The Bell

by Alfred Noyes

The Temple Bell was out of tune,
That once out-melodied sun and moon.

Instead of calling folk to prayer
It spread an evil in the air.

Instead of a song, from north to south,
It put a lie in the wind’s mouth.

The very palms beneath it died,
So harsh it jarred, so loud it lied.

Then the gods told the blue-robed bonze:
“Your Bell is only wrought of bronze.

“Lower it down, cast it again.
Or you shall shake the heavens in vain.”

Then, as the mighty cauldron hissed,
Men brought the wealth that no man missed.

Yea, they brought silver, they brought gold,
And melted them into the seething mould.

The miser brought his greening hoard,
And the king cast in his sword.

Yet, when the Bell in the Temple swung,
It jarred the stars with its harsh tongue.

“Is this your best?” the oracle said,
“Then were you better drunk or dead.”

Once again they melted it down,
And the king cast in his crown.

Then they poured wine, and bullock’s blood,
Into the hot, grey, seething flood.

They gave it mellowing fruits to eat,
And honey-combs to make it sweet.

Yet, when they hauled it to the sky,
The Bell was one star-shattering lie.

So, for the third time and the last,
They lowered it down to be re-cast.

The white-hot metal seethed anew,
And the crowd shrank as the heat grew;

But a white-robed woman, queenly and tall,
Pressed to the brink before them all,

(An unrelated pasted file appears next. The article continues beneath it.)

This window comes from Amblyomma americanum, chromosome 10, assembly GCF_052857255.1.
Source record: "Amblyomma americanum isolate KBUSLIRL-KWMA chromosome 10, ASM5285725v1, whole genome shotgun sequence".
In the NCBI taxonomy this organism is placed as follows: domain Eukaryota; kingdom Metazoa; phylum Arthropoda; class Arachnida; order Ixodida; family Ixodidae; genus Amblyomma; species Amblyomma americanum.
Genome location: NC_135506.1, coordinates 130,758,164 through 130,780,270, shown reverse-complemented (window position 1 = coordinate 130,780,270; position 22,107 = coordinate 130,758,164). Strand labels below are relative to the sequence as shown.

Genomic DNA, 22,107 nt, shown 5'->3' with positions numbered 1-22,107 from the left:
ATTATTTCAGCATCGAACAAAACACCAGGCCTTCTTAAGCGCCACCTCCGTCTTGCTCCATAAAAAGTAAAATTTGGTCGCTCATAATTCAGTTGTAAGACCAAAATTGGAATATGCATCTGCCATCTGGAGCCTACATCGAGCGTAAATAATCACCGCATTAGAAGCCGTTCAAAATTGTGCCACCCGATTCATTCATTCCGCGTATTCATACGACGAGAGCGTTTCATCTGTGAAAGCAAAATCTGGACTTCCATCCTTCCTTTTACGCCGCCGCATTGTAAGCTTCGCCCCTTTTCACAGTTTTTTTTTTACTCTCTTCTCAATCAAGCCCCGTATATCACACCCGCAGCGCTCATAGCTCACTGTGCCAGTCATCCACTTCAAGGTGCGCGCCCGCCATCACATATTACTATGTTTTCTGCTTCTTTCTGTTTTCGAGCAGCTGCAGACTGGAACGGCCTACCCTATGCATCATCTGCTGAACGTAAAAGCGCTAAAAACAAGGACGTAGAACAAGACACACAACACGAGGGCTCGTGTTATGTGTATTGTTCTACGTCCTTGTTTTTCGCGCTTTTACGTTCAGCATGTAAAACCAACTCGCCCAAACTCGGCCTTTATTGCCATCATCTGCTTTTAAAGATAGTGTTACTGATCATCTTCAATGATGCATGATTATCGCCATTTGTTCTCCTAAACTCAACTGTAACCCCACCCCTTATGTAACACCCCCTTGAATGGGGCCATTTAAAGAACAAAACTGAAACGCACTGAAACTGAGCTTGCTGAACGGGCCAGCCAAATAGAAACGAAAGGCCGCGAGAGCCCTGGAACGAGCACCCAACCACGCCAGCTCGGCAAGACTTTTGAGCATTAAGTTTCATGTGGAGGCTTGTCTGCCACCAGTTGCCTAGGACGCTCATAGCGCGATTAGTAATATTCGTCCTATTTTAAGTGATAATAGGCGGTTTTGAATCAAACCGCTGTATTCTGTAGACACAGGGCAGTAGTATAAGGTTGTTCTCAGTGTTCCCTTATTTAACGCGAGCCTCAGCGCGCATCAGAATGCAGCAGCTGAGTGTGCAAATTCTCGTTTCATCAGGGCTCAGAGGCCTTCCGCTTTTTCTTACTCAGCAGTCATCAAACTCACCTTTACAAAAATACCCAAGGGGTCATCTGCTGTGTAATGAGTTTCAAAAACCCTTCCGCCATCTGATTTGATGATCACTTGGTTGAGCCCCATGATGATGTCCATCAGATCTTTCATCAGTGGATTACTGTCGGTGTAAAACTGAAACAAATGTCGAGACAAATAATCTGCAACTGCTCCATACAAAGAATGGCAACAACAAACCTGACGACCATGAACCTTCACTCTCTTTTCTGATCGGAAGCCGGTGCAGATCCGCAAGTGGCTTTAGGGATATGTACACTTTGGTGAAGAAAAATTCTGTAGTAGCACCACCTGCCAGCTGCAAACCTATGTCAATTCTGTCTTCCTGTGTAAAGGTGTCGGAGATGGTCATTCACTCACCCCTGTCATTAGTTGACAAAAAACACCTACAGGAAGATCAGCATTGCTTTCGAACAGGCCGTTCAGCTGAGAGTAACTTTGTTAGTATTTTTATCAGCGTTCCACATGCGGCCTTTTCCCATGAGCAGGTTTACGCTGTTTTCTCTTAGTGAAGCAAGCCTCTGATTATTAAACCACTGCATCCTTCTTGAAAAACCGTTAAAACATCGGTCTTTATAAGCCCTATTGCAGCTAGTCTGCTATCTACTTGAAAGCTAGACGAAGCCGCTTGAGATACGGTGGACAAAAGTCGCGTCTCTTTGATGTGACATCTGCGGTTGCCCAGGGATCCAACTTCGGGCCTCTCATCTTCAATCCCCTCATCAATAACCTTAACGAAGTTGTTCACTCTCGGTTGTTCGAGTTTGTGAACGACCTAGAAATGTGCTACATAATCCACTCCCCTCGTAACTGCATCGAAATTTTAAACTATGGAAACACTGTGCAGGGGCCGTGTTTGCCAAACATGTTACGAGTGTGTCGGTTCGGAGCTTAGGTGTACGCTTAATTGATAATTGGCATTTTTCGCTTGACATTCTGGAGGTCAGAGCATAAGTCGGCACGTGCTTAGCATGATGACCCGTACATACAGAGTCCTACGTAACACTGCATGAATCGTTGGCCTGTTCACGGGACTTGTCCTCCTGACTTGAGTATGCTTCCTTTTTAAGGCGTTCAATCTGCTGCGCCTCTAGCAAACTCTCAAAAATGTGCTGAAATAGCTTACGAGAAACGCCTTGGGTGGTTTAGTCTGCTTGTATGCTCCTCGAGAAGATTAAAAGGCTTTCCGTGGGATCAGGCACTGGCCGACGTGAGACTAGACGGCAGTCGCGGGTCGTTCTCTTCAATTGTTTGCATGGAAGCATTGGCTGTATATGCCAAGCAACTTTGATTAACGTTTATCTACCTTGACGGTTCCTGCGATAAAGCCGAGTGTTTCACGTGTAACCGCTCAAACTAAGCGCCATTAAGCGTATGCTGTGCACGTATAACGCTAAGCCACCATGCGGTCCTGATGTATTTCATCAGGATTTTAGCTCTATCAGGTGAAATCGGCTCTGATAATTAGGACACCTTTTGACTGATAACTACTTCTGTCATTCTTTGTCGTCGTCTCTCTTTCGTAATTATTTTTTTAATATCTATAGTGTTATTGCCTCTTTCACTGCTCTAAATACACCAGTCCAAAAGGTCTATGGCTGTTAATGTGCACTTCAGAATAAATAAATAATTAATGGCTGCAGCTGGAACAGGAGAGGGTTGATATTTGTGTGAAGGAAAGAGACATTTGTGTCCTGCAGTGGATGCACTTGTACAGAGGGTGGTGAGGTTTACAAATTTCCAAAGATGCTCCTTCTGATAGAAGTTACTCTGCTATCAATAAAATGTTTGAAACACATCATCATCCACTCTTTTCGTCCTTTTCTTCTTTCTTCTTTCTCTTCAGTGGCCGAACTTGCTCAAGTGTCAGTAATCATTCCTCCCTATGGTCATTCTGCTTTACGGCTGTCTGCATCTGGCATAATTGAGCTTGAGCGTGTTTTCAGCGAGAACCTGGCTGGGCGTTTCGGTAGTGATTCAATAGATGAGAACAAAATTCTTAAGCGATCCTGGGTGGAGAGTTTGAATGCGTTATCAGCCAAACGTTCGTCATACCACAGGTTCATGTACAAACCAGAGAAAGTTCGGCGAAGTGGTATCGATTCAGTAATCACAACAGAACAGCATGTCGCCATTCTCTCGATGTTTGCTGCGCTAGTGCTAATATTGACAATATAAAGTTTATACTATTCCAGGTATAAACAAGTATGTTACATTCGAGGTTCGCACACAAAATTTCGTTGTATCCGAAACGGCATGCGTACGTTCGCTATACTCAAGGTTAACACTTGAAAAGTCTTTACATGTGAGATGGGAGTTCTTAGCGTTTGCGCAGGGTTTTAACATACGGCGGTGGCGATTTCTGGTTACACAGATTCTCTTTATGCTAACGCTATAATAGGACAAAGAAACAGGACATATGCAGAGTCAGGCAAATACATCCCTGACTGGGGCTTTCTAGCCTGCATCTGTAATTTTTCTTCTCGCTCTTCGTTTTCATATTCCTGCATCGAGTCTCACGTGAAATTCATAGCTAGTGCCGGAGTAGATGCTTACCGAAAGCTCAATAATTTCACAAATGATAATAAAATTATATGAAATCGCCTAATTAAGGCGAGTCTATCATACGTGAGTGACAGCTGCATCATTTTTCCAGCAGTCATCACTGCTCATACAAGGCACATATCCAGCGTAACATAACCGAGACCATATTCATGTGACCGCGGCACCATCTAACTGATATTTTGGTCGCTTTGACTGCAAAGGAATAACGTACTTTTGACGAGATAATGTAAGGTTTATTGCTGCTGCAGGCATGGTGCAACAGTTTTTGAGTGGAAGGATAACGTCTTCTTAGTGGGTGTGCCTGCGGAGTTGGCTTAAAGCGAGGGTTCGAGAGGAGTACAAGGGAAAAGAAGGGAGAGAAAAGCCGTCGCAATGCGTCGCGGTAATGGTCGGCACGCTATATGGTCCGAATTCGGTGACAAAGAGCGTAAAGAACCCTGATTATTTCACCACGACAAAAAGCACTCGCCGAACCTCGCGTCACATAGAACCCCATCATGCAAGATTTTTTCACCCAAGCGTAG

One breast, like a golden fruit lay bare;
She held her small son feeding there.

She plucked him off, she lifted him high,
Like rose-red fruit on the blue sky.

She pressed her lips to the budded feet,
And murmured softly, “Oh, sweet, my sweet.”

She whispered, “Gods, that my land may live,
I give the best that I have to give!”

Then, then, before the throng awoke,
Before one cry from their white lips broke,

She tossed him into the fiery flood,
Her child, her baby, her flesh and blood.

And the crisp hissing waves closed round
And melted him through without a sound.

“Too quick for pain,” they heard her say,
And she sobbed, once, and she turned away.

The Temple Bell, in peace and war,
Keeps the measure of sun and star.

But sometimes, in the night it cries
Faintly, and a voice replies:

Mother, Oh, mother, the Bell rings true! –
You were all that I had! – Oh, mother, my mother! –
With the land and the Bell it is well. It is well,
Is it well with the heart that had you and none other?